31 Mar 2017

Music – Instrumental Practice

Guide to Instrumental Practice 

“Little bits lots” is a good way to start when beginning to learn an instrument.

5 minutes at the start of the day, 5 minutes when you come home from school and another 5 minutes after dinner.

Leaving the instrument unpacked but in a safe place, especially if it takes a while to set up.

Playing through pieces is not practicing. Questions to ask – what are they going to get better at during this practice. Get them to play the tricky section to you before they work on it and then again at the end of the practice.

String instruments – remember it is the bow that makes the sound. The bow needs to stroke the strings but not push down into the strings. Left hand needs to be in a good shape and fingers go down firmly.

Wind Instruments (woodwind and brass) – at first the muscles around the mouth will get tired and if the boys are breathing in before every note they play, they will get dizzy. Remember to blow all the air out before they breathe in again.

The following guide is just a guide, especially with the length of time. It is proportional. I know that weekdays can get very busy. I get my sons to think of weekends as catch up days. Don’t do extra long practices to make up for missed ones – do a couple in a day – at the start and end of the day.

String Instruments

Warm up – at least 5 minutes

Long bows – 4 on each string making sure that it is the best sound, the bow is straight and the bow hold is correctScales – putting fingers down on each string going up and going down – Left wrist away from the neck of the (violin and viola), elbow at the correct angle for cellos and basses. Making sure fingertips are being used.

Improvisation (playing anything) – 2 minutes

Before reading music, playing anything they like but with a good sound, varying rhythm.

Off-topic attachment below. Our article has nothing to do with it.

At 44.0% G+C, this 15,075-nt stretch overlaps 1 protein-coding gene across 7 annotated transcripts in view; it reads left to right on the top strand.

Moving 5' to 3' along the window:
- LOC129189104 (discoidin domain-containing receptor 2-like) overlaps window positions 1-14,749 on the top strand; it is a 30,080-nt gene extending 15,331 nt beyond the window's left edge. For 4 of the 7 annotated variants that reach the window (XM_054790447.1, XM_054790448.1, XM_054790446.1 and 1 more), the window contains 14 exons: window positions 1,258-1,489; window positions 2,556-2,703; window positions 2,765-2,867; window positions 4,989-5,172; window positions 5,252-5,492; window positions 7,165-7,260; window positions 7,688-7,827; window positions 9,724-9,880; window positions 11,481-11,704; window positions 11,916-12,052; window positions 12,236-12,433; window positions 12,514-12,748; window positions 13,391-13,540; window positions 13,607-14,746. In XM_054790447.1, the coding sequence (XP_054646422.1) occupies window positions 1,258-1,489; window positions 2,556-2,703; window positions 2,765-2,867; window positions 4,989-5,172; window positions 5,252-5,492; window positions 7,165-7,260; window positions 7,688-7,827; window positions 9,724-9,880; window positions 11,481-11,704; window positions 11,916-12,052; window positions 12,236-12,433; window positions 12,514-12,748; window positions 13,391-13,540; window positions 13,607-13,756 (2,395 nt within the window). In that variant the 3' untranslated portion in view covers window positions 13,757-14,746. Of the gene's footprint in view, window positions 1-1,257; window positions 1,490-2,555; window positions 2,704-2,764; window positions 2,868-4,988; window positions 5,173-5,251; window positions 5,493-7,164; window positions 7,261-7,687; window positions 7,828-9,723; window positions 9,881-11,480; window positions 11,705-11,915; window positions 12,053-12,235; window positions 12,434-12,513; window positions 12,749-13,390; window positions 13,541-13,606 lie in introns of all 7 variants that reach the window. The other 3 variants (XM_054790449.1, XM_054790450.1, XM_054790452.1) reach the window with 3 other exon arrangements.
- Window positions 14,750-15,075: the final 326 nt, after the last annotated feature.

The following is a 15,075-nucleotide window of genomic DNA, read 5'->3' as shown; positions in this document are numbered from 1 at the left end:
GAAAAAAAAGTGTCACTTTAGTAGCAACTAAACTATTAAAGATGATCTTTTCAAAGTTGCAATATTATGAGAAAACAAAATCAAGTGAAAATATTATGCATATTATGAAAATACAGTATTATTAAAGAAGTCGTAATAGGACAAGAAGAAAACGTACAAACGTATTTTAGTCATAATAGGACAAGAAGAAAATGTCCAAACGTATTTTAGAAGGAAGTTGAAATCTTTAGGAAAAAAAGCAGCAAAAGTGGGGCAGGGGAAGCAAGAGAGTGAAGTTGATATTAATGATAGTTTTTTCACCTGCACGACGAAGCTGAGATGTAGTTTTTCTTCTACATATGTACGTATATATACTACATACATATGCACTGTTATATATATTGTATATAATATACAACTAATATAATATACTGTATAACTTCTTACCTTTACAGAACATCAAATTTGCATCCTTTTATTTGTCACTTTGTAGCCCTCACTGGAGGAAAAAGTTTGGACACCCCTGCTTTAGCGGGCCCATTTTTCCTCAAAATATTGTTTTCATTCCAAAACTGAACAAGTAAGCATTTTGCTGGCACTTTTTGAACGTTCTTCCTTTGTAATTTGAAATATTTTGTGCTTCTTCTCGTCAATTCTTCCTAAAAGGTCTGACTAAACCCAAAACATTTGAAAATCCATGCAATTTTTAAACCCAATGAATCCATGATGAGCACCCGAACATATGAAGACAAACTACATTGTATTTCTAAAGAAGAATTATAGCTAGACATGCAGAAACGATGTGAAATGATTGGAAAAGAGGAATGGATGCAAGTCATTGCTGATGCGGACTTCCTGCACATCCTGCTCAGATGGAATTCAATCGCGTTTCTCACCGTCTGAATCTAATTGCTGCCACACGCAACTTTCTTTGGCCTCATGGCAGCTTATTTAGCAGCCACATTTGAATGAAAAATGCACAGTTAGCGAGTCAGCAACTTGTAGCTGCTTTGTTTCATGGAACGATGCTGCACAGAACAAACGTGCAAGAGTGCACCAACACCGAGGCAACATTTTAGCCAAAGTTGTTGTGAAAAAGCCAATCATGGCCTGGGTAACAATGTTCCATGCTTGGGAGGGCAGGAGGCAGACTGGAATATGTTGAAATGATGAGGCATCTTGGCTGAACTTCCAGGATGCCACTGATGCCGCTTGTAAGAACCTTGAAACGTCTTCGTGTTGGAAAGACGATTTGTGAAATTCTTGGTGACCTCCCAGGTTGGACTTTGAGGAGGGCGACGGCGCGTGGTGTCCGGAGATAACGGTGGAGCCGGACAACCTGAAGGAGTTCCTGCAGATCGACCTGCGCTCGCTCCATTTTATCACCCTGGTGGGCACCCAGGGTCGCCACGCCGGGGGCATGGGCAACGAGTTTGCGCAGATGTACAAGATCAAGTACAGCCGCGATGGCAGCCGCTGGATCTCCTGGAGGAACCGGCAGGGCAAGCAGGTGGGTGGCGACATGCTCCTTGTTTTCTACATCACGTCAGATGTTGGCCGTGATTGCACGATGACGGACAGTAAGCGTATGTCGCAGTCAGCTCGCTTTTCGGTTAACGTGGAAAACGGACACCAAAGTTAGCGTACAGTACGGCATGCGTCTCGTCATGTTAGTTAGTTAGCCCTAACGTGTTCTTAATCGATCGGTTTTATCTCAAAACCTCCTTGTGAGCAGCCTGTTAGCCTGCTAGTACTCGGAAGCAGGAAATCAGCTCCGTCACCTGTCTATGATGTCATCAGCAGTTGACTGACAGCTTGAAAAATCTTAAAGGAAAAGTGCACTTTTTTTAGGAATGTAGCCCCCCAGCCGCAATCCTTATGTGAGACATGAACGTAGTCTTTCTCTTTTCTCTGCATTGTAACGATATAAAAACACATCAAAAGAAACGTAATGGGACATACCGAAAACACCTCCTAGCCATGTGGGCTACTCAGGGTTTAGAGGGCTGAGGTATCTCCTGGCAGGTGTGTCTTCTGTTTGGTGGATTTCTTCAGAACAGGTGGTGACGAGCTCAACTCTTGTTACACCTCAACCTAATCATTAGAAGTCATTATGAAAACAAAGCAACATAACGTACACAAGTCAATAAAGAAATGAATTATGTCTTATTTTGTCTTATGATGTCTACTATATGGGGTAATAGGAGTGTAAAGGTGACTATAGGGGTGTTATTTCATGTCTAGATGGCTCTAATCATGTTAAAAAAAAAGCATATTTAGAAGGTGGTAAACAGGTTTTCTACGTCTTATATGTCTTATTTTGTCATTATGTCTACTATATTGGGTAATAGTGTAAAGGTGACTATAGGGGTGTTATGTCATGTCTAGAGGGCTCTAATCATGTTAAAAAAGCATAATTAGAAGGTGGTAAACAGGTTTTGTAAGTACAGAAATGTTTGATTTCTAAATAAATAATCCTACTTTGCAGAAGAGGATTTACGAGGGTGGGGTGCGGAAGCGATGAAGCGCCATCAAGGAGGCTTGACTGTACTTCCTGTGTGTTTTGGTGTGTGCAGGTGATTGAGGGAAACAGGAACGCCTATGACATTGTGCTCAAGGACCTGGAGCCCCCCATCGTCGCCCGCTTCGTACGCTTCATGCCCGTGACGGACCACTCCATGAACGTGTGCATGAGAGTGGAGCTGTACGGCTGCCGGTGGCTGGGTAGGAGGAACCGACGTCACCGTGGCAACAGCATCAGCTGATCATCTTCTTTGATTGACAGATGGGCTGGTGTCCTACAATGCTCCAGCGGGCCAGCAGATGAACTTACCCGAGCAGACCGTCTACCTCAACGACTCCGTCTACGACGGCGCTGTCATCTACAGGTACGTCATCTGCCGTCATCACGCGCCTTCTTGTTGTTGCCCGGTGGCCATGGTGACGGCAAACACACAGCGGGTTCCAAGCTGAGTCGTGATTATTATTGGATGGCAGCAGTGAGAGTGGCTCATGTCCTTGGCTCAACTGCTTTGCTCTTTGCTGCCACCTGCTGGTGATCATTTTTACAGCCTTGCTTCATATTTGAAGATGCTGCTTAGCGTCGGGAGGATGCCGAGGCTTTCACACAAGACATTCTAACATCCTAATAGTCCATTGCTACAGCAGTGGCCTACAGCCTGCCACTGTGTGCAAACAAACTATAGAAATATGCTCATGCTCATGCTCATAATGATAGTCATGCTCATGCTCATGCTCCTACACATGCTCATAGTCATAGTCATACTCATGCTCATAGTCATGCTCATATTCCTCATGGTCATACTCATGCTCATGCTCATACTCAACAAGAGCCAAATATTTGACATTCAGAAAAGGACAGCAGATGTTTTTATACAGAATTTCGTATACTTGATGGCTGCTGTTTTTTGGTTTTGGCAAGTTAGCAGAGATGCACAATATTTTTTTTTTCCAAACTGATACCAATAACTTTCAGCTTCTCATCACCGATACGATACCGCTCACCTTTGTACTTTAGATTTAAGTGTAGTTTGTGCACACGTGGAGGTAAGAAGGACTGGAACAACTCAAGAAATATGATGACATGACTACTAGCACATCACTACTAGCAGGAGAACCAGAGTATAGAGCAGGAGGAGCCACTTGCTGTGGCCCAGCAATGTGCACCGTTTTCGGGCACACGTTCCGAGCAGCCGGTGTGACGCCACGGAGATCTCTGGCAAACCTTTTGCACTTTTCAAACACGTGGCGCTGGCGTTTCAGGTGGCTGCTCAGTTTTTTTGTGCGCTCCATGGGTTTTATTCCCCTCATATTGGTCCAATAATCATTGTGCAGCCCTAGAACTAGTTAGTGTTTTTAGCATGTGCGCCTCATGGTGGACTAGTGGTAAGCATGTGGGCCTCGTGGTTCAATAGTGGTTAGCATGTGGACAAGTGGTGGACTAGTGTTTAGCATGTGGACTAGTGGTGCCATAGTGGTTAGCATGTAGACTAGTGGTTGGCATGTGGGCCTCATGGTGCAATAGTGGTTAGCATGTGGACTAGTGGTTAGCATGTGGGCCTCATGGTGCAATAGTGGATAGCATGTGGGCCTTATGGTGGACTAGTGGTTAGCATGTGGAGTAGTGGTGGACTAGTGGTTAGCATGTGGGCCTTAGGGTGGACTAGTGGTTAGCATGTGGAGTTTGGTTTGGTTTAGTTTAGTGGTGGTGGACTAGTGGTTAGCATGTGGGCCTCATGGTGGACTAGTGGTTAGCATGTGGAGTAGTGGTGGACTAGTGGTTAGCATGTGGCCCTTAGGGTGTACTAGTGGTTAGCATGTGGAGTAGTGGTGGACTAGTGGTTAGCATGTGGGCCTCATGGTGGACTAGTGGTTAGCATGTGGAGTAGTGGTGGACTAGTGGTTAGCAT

Pieces – about 10 minutes

Practice the harder sections first.

Play these sections at least 5 times correctly.

Say rhythms first. Changing strings is a little tricky so practice these passages.

Play the harder section in context of the piece (not necessarily the whole piece).

Depending on time it might be only one hard section done a practice.

Performance Practice – 2 minutes

Play through pieces that you know well and try and perform them.

Wind Instruments

Warm up – at least 5 minutes

Buzzing on mouthpieces for brass instruments

Long sustained notes

Create a beautiful round sound that plays a note that doesn’t change (or wobble)

Scales – playing as many notes as you know going up and down making a beautiful sound.

Improvisation (playing anything) – 2 minutes

Before reading music, playing anything they like but with a good sound, varying rhythm.

Pieces – about 10 minutes

Practice the harder sections first.

Play these sections at least 5 times correctly.

Say rhythms first.

Changing pitch for brass players and keeping the same valves or slides can be tricky. Get to know how much air, what tension lips need to be to do this.

Changing notes can be challenging for the woodwind players. Playing the note is easy, moving between the notes is tricky. Practice the harder changes within the pieces.

Performance Practice – 2 minutes

Play through pieces that you know well and try and perform them.

 

Vanessa South – Music Mistress

Newington

26 Northcote Road
Lindfield NSW 2070
+61 2 9416 4280

lindfield@newington.nsw.edu.au
www.newington.nsw.edu.au

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